With that part of their business a success, the duo turned to their winery plans. They started out growing raspberries and haskap, a berry suited to cold weather growing conditions, with the intention of making fruit wine. But one of the main goals of their career shift was to do what they enjoyed, and they didn’t really enjoy wine or wine production, so they turned their attention to gin and eventually whisky.
“We knew nothing about distilling, but we were willing to learn. John took courses in the U.S. and we reached out to whomever was willing to talk to us,” says Barb. “We started at first by distilling gin. It was a lot of trial and error, a lot of experimenting, but we had the proceeds from our flower business to allow us the time to learn. Eventually we figured it out.”
Producing gin and whisky in Saskatchewan using locally grown ingredients, including their own grain, was a unique endeavour, which is why they named their business after a unique creature — the black fox, a rarely-found cousin of the common red fox found across the Prairies.
And they have been rewarded for their perseverance. Black Fox Farm & Distillery was awarded master and gold medals at the 2020 World Whisky Masters, gold at the 2020 International Wine and Spirits Competition and gold at the 2020 Artisan Spirit Competition.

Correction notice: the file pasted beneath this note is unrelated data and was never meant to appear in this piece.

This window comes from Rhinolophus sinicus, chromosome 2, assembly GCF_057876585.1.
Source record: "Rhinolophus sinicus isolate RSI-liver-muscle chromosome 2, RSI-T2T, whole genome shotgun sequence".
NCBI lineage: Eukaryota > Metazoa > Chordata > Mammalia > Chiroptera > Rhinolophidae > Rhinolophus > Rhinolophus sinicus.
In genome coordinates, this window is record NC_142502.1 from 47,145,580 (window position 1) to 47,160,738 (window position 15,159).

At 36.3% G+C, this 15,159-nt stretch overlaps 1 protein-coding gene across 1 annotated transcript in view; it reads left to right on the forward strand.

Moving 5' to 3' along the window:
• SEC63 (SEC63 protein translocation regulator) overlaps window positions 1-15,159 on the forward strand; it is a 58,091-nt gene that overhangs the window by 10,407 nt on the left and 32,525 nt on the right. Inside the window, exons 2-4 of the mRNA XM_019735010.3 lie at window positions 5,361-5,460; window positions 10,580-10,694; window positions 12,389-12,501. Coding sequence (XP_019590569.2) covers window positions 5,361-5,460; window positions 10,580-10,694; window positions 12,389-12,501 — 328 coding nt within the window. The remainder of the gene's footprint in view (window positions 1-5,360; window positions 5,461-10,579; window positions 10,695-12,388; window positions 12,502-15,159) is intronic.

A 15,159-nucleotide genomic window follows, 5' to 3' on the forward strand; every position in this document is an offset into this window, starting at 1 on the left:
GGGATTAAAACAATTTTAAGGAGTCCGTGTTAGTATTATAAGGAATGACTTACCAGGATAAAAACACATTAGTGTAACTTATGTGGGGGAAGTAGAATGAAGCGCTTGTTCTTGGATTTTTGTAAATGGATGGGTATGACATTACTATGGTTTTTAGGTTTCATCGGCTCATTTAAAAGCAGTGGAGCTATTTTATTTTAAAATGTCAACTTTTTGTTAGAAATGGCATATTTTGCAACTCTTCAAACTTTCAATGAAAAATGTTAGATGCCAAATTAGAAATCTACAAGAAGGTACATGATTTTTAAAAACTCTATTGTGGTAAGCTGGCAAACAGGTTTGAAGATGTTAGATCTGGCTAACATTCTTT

One of their recently released whiskies was listed in the top 20 whiskies of the world. Black Fox has increased its marketing efforts and now, in addition to sales in Saskatchewan, it has expanded into Alberta and Ontario, China and Denmark, which, Barb says, is a gateway into the EU.
“Distilling brings with it challenges that farming never had,” she says. “Every bottle choice, barrel type, lid seal and label size can cause a major issue but generally, you never make the same mistake twice. We’ve had amazing success and devastating setbacks. We’ve never worked harder but at the same time we’ve never had more fun.”
When the pandemic hit, like many distillers, they started making hand sanitizer. But, because they use their own grain for distilling, this was considered too valuable for making an ubiquitous pandemic product, so they brought in ethanol in order to produce sanitizer.
“One of the benefits of this farm during the COVID-19 pandemic is that we have space,” says Barb. “We could social distance and people could still come to the U-pick to get flowers, enjoy tastings for our gin and whisky, and we were even able to set up a patio for people to come and enjoy a drink. It was something for people to do during restricted times.”
While the U-pick flowers remains a part of their business, their focus is on growing the distillery. It was designed with growth in mind. “We want to focus on the spirits end of the business and to connect people to the Saskatchewan terroir,” says Barb.
“B.C. has become known for its grapes and wineries. Saskatchewan has some of the best grain growers in the world and we should be able to produce some of the best spirits in the world. There is lots of potential in growth of production and tourism in this area.”